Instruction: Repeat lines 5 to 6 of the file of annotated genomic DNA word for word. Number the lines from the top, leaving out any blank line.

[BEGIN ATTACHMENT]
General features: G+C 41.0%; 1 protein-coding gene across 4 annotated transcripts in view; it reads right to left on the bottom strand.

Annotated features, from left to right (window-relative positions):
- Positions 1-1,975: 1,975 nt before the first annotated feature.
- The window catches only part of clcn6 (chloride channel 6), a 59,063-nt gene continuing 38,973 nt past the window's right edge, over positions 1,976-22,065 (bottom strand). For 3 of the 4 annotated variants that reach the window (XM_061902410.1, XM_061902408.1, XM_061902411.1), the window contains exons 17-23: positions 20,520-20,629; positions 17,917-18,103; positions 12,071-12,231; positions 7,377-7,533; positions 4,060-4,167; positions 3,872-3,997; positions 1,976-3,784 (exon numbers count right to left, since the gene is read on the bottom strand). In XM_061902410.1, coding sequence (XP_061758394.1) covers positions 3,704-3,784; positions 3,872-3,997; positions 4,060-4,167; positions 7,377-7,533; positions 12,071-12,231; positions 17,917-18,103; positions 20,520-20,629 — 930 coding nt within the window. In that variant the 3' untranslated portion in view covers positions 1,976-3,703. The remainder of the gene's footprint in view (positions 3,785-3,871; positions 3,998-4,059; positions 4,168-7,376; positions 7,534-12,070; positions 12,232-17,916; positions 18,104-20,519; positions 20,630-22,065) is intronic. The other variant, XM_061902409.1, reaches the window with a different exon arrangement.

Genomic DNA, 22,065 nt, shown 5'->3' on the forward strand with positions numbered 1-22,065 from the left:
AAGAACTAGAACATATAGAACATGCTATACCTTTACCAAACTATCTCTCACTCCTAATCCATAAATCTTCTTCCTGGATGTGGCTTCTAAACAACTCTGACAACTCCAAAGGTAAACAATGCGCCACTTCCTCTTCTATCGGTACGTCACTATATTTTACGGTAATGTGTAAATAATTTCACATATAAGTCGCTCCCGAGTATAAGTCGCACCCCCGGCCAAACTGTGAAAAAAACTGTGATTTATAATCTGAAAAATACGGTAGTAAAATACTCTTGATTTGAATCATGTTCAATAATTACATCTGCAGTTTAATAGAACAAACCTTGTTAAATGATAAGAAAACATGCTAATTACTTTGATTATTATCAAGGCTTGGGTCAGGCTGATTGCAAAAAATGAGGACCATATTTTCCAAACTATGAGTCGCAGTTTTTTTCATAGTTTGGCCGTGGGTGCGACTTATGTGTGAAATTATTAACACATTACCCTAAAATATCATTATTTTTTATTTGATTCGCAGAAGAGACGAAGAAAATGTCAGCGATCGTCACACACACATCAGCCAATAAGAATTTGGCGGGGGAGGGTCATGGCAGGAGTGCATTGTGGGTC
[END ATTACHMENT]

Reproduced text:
Genomic DNA, 22,065 nt, shown 5'->3' on the forward strand with positions numbered 1-22,065 from the left:
AAGAACTAGAACATATAGAACATGCTATACCTTTACCAAACTATCTCTCACTCCTAATCCATAAATCTTCTTCCTGGATGTGGCTTCTAAACAACTCTGACAACTCCAAAGGTAAACAATGCGCCACTTCCTCTTCTATCGGTACGTCACTATATTTTACGGTAATGTGTAAATAATTTCACATATAAGTCGCTCCCGAGTATAAGTCGCACCCCCGGCCAAACTGTGAAAAAAACTGTGATTTATAATCTGAAAAATACGGTAGTAAAATACTCTTGATTTGAATCATGTTCAATAATTACATCTGCAGTTTAATAGAACAAACCTTGTTAAATGATAAGAAAACATGCTAATTACTTTGATTATTATCAAGGCTTGGGTCAGGCTGATTGCAAAAAATGAGGACCATATTTTCCAAACTATGAGTCGCAGTTTTTTTCATAGTTTGGCCGTGGGTGCGACTTATGTGTGAAATTATTAACACATTACCCTAAAATATCATTATTTTTTATTTGATTCGCAGAAGAGACGAAGAAAATGTCAGCGATCGTCACACACACATCAGCCAATAAGAATTTGGCGGGGGAGGGTCATGGCAGGAGTGCATTGTGGGTC